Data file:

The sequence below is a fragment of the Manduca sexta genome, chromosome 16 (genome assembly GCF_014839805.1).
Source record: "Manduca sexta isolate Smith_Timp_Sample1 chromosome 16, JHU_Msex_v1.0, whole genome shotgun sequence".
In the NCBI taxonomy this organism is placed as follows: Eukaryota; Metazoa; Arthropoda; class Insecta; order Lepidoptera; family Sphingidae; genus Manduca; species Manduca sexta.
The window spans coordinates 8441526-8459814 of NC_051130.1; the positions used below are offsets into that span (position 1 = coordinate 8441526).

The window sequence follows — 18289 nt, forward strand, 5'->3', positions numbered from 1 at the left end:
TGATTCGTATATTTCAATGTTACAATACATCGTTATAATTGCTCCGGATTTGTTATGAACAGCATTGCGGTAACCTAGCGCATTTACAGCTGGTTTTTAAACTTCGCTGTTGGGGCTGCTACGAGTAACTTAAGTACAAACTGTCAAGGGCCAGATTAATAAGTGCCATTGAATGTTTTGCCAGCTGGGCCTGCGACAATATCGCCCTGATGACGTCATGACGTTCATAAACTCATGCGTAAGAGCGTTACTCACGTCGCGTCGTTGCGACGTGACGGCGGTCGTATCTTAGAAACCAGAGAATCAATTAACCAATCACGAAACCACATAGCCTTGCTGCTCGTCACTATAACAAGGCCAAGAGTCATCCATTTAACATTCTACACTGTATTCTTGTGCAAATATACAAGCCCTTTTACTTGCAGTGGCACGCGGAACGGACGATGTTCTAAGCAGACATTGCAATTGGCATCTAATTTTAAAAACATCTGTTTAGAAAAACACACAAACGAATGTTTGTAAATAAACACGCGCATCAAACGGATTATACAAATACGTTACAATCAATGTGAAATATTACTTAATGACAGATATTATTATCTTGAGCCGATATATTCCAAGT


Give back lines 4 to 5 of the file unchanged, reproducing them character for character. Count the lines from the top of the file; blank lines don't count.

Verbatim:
The window spans coordinates 8441526-8459814 of NC_051130.1; the positions used below are offsets into that span (position 1 = coordinate 8441526).

The window sequence follows — 18289 nt, forward strand, 5'->3', positions numbered from 1 at the left end: